Over the past four years, 18,000 people – 12 every day and more than the 14,000 killed on the roads since 1997 – have died in Britain as a result of working with asbestos, according to a new TUC report published on Saturday.
Mapping the misery of asbestos contains a series of league tables showing the asbestos hotspots – the counties and local authority areas that have seen the most deaths from asbestos since 1997. The TUC report is released to coincide with International Workers’ Memorial Day, which this year is being used by the TUC and trade unions around the world to remember those who have already died from working with asbestos and to make the case for action to prevent more deaths in the future.
Every year in the UK 4,500 people die from asbestos-related diseases, and by 2020, it has been estimated that the substance will be responsible for over 10,000 deaths a year.
Mapping the misery of asbestos reveals that no part of Britain is immune from asbestos-related deaths, with most victims living in areas traditionally associated with shipbuilding, manufacturing, railway engineering, and the docks. Based on the death rates per million, Tyne and Wear is home to the highest asbestos death toll. Shipbuilding and its asbestos legacy have been responsible for 768 deaths on Tyneside since 1997.
On the south coast, Devon features highly. It is the second hardest hit English county, with the dockyards of Plymouth alone responsible for 612 deaths in the last four years. The docks in London’s East End – into which much of the UK’s asbestos was imported – also register as one of the fatal fibres’ hotspots. Barking and Dagenham (which also had an asbestos factory, increasing the risk to local workers) has seen over 120 deaths, Havering over 100, and Newham 80, and the capital as a whole has recorded 1,800 asbestos fatalities – a death a day since 1997.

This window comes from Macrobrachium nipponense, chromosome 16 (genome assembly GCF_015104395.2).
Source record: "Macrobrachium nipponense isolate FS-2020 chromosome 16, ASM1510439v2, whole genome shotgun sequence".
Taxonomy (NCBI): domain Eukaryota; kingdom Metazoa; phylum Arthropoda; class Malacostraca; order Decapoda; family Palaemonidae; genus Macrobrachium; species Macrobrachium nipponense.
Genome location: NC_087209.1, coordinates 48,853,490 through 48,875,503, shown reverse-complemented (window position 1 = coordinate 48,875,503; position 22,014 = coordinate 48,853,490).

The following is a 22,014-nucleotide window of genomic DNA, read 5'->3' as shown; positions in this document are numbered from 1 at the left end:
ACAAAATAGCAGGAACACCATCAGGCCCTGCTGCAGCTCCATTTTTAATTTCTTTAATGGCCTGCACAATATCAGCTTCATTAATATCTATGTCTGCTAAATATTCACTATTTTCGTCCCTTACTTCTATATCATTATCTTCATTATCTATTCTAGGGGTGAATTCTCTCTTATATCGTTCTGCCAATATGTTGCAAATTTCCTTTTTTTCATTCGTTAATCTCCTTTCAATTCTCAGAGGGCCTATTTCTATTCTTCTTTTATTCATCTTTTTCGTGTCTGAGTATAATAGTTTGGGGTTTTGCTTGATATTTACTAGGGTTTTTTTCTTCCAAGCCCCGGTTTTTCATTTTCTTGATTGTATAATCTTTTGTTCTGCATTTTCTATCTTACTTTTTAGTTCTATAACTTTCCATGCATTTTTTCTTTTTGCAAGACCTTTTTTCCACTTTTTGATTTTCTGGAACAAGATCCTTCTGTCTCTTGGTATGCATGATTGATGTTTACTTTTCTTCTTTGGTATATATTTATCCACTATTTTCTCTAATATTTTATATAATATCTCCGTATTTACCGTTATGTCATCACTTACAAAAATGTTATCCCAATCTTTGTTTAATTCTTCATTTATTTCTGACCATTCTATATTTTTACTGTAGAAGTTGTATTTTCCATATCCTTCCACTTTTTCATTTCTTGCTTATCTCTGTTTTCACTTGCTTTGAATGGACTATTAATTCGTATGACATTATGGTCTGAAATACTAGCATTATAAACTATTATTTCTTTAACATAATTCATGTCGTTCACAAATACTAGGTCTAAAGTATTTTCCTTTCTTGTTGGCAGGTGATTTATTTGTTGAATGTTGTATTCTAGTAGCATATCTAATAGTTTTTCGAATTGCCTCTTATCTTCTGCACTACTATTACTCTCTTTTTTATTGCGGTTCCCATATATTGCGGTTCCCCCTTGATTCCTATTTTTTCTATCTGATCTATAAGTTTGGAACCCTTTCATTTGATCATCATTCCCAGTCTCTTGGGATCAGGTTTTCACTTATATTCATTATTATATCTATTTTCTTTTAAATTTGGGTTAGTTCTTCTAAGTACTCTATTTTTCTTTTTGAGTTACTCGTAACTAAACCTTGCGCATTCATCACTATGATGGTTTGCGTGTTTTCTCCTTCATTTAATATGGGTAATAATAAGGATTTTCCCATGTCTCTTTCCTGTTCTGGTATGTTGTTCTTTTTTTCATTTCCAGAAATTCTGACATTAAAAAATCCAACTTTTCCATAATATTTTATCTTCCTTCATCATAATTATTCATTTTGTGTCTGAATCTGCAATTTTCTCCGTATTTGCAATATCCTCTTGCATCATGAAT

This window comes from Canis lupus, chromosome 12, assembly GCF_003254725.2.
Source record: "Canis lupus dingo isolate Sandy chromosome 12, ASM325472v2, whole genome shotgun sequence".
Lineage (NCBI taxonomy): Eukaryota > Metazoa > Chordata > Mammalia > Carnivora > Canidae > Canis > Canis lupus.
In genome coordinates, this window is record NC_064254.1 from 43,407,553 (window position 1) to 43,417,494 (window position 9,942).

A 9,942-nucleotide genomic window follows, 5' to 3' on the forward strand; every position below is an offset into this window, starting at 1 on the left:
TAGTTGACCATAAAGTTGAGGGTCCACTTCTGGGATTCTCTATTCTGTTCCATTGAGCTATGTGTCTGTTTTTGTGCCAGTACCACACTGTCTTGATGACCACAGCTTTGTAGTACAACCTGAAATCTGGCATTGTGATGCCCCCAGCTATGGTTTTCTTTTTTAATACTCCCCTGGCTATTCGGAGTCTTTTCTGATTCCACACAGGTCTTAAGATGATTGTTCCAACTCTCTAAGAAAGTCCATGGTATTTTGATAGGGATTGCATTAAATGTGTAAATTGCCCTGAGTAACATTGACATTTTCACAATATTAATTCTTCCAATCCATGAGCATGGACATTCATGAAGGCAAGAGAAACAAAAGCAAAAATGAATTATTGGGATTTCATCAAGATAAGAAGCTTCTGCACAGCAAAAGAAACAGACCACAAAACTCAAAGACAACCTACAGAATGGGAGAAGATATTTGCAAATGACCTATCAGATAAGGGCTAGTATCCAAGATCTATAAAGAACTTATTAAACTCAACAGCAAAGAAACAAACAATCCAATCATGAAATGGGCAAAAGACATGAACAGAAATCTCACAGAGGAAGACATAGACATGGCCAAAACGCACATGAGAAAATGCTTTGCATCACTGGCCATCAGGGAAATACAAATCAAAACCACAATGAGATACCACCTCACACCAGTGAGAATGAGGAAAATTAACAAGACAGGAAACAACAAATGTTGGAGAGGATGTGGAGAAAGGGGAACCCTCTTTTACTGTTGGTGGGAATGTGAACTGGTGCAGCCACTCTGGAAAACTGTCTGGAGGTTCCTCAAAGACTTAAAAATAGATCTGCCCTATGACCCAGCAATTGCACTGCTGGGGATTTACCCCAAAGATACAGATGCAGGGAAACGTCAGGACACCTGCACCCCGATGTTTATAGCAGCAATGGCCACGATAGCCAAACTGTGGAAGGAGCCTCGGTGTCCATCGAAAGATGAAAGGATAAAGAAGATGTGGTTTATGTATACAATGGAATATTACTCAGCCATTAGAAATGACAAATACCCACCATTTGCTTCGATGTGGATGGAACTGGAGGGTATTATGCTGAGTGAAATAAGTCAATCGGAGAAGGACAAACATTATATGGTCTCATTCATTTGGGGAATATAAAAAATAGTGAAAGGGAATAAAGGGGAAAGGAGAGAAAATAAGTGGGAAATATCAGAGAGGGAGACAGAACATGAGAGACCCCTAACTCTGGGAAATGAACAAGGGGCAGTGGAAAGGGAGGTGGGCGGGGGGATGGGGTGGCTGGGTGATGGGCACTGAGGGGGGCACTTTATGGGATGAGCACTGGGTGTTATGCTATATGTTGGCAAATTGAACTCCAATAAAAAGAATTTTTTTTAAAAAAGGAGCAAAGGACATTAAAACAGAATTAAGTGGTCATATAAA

Mapping the misery of asbestos also looks at the asbestos-related deaths figures per head of population by local authority area, and finds that Christchurch in Dorset (over 70 deaths since 1997), Barrow-in-Furness in Cumbria (over 100 deaths), and Eastleigh in Hampshire (affected in particular by the railway engineering industry) are the towns where workers are more likely to die following asbestos exposure.
The TUC report says that over the past 100 years, asbestos has been used in a variety of different products, from gas masks to ironing boards, hairdryers to overalls, brake linings to pipe lagging, and roofing materials to cement products. And although it was finally banned in the UK last year, there are still millions of tonnes of the fatal fibres in buildings across the UK.